Taking back my life.

 

[Image description: If you change nothing, nothing will change]

To start I had physical therapy this morning with Dr. Jen. After the last session before the holidays which left me crippled and barely able to walk and flared up in pain beyond belief for almost two weeks, I was actually starting to feel a little bit of an improvement. Well…that’s the point of PT right? Just the last couple of days I have noticed less straining to pee. 

So today when I saw Dr. Jen, I told her what happened. And she said maybe we should take it easy. But I told her I’d rather push a bit harder now because I still have off of school for two weeks and I want to see more improvement by then. So we pushed and she said I handled a lot more pain today, much better than last time. Although she was doing some manual trigger points internally and at one point she pressed a muscle and it hurt so badly, I almost threw up. Wow, it was just so intensely painful.

On a less painful note, I recently got a book called The Chronic Illness Workbook: Strategies and Solutions for Taking Back Your Life. Written by Patricia A. Fennell, MSW, LCSW-R. 

Fennell discusses the four phases of a chronic illness (pg 37-38). It reminds me of the phases of grief in a way (Denial, Anger, Bargaining, Depression, and Acceptance) Although outside of these phases there is a huge grief cycle that people with chronic illnesses go through. And I am no different. Here are the phases that Fennell describes:


Phase one: Crisis 

This phase is characterized by crisis and chaos. And seeking relief of pain and hurt. 

Task: you and your support system are to deal with the immediate hurts or traumas of your new illness


Phase two: Stabilization

This is a plateau of symptoms and they become more familiar. You start to think that maybe you’re getting a little better but still continue to experience chaos. You keep trying to behave as you did before you got sick and this attempt frequently leads to relapses. These are very upsetting and feel like a personal failure.  

Task: Begin to stabilize and restructure your life patterns and perceptions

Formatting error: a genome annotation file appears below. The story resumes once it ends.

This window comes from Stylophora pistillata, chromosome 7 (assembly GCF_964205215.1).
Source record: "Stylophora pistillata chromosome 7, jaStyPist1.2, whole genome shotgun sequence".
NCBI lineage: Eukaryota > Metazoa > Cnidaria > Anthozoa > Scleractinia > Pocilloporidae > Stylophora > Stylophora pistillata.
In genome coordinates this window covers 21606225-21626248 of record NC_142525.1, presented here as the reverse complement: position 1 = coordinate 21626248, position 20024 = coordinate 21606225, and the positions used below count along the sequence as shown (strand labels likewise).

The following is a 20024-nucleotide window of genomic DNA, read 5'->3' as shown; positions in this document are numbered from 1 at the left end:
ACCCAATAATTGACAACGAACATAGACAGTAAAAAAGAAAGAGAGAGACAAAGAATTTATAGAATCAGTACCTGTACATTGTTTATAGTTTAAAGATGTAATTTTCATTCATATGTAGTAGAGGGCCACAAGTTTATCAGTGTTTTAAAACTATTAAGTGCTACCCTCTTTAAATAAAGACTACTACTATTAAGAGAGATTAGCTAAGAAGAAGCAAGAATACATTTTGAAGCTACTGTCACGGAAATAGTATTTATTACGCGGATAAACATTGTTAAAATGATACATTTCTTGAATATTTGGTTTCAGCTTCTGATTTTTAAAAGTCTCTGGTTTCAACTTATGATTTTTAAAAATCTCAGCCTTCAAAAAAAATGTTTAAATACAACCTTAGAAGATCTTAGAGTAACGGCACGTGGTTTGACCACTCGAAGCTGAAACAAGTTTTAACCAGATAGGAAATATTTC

Phase three: Resolution

By this point, you have learned how your illness behaves and how the world responds to it. You’ve also finally learned that you can’t be the person that you used to be before you got ill. This can be a devastating perception. 

Task: Develop a new, authentic self and to begin to locate a personally meaningful philosophy to live by. 

Phase four: Integration

You are now able to integrate part of your old self from before the illness with the person you are now. 

Task: Continue to find ways to express your new “personal best” to reintegrate or form new supportive networks of family and friends. In total integration, you arrive at a new, whole, complete life, of which illness is only one part, even if it is an important part. 


I think I am somewhere between phases two and three. I’m just starting to realize that I can’t behave the same way I did before IC. I am in the process of learning that I can’t be the person that I used to be before IC.  I don’t think that the phases are static, they seem fluid and it would be easy to take one step forward and then two steps back.

Working with DeafBlind people was my entire reason for being. It was my passion, my motivation and my goal for years. I worked for two different organizations part-time as a freelance Support Service Provider with DeafBlind clients. And I volunteered on the Board of a DeafBlind organization for 3 years called Metro Washington Association of the DeafBlind (MWADB). These jobs were everything to me. I went to Gallaudet University (the only Deaf liberal arts university in the world) and got my BA in Deaf Studies with a focus on DeafBlind. I always said the Deaf Community is my home but the DeafBlind Community is my passion. And it gave me drive. But that changed. My health changed that. I am now in grad school to be a social worker, and I am hoping to specialize in working with DeafBlind people. But the issue is that working with DeafBlind people is all-encompassing. Even though there are such a variety of communication methods, working with DeafBlind people is a give it all kind of job. It’s mentally, emotionally and physically exhausting and that was one reason I always found it so rewarding. However, my body and my health disagree. My body can no longer handle to constant tactile signing or guiding people. My body can no longer handle how mentally exhausting it is to describe the environment to the best of my ability. 

When I could no longer give 110%, I knew I could no longer do these jobs. I had to resign…this just happened in the last week. And it has shattered my heart into thousands of pieces. I have met such amazing people in the DeafBlind community. And of course, I will still talk to them. But I was planning the long game in the DeafBlind community. That was my entire future. And now I am unsure if that is a reasonable goal. I have to take care of myself first. #selfcare